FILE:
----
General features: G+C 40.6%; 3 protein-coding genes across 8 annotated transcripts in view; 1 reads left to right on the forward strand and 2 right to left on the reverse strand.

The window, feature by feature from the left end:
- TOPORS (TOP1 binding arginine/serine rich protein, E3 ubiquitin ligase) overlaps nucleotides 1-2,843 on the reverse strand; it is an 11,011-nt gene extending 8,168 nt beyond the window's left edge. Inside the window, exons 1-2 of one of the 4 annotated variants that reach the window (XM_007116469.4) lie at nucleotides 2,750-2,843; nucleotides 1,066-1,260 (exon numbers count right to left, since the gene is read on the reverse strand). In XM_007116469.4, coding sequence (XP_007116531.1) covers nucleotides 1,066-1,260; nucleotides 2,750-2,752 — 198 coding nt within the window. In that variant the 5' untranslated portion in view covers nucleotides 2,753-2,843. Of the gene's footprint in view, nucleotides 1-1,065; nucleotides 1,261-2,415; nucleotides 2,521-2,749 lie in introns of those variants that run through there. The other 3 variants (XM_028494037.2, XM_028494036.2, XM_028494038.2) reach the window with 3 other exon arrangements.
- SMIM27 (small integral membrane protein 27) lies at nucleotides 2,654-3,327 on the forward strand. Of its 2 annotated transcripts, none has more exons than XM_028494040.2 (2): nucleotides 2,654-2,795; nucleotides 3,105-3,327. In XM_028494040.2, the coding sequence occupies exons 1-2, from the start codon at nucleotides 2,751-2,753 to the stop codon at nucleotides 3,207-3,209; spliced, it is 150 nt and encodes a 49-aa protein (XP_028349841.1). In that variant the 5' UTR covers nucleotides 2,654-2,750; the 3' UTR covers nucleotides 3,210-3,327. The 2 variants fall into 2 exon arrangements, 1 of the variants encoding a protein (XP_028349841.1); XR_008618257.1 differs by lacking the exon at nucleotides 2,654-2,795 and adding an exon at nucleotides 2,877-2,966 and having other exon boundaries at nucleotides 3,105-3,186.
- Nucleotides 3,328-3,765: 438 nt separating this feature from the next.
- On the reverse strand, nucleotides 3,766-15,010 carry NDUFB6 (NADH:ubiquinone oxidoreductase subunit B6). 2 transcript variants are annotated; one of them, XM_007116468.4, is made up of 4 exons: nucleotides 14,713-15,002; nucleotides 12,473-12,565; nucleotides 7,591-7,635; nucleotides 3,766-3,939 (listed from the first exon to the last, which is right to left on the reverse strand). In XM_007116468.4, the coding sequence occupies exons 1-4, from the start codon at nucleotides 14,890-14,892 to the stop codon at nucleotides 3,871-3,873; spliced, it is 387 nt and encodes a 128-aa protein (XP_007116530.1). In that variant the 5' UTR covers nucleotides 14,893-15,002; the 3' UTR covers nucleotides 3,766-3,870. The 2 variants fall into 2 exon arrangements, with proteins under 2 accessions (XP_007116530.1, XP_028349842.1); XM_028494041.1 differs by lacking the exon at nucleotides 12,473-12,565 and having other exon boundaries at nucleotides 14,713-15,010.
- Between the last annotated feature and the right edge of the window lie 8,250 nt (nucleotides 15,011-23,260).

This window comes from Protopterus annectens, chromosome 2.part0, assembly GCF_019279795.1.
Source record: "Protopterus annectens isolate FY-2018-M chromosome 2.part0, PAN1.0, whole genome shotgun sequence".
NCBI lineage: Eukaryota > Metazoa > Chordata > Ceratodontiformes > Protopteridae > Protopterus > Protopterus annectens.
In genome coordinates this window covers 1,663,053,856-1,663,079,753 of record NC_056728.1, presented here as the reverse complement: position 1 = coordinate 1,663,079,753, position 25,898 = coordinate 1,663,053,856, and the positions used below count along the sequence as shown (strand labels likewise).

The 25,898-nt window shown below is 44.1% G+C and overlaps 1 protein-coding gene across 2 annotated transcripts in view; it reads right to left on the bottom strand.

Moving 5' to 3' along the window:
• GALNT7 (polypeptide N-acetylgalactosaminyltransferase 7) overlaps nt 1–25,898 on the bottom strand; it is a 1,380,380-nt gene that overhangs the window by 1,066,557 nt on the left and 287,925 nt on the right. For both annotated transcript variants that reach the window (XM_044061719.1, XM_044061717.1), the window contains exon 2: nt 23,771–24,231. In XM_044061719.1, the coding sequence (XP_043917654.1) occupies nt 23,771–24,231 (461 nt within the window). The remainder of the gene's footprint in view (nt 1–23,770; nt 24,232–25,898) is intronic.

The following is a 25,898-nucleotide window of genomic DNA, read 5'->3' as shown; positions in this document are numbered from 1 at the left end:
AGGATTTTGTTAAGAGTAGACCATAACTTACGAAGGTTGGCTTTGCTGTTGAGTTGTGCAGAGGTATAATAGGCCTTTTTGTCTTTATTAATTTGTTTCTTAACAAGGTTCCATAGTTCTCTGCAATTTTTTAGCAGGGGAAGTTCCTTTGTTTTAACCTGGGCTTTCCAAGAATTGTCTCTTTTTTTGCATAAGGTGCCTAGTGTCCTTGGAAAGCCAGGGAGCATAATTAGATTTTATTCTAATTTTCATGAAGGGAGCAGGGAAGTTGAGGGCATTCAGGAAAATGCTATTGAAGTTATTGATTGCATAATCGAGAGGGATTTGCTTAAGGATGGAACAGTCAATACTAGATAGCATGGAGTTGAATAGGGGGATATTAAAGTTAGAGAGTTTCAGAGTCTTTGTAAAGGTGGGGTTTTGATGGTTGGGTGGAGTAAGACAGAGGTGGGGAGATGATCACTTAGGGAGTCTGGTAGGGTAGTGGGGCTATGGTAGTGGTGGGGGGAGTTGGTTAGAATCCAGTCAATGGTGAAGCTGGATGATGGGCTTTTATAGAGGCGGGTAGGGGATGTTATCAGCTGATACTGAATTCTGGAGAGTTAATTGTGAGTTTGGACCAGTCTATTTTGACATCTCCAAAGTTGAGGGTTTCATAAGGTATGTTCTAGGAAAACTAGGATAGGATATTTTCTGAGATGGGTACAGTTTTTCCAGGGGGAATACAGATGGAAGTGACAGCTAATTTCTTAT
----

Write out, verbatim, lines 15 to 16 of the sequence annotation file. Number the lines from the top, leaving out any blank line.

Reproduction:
The following is a 25,898-nucleotide window of genomic DNA, read 5'->3' as shown; positions in this document are numbered from 1 at the left end:
AGGATTTTGTTAAGAGTAGACCATAACTTACGAAGGTTGGCTTTGCTGTTGAGTTGTGCAGAGGTATAATAGGCCTTTTTGTCTTTATTAATTTGTTTCTTAACAAGGTTCCATAGTTCTCTGCAATTTTTTAGCAGGGGAAGTTCCTTTGTTTTAACCTGGGCTTTCCAAGAATTGTCTCTTTTTTTGCATAAGGTGCCTAGTGTCCTTGGAAAGCCAGGGAGCATAATTAGATTTTATTCTAATTTTCATGAAGGGAGCAGGGAAGTTGAGGGCATTCAGGAAAATGCTATTGAAGTTATTGATTGCATAATCGAGAGGGATTTGCTTAAGGATGGAACAGTCAATACTAGATAGCATGGAGTTGAATAGGGGGATATTAAAGTTAGAGAGTTTCAGAGTCTTTGTAAAGGTGGGGTTTTGATGGTTGGGTGGAGTAAGACAGAGGTGGGGAGATGATCACTTAGGGAGTCTGGTAGGGTAGTGGGGCTATGGTAGTGGTGGGGGGAGTTGGTTAGAATCCAGTCAATGGTGAAGCTGGATGATGGGCTTTTATAGAGGCGGGTAGGGGATGTTATCAGCTGATACTGAATTCTGGAGAGTTAATTGTGAGTTTGGACCAGTCTATTTTGACATCTCCAAAGTTGAGGGTTTCATAAGGTATGTTCTAGGAAAACTAGGATAGGATATTTTCTGAGATGGGTACAGTTTTTCCAGGGGGAATACAGATGGAAGTGACAGCTAATTTCTTAT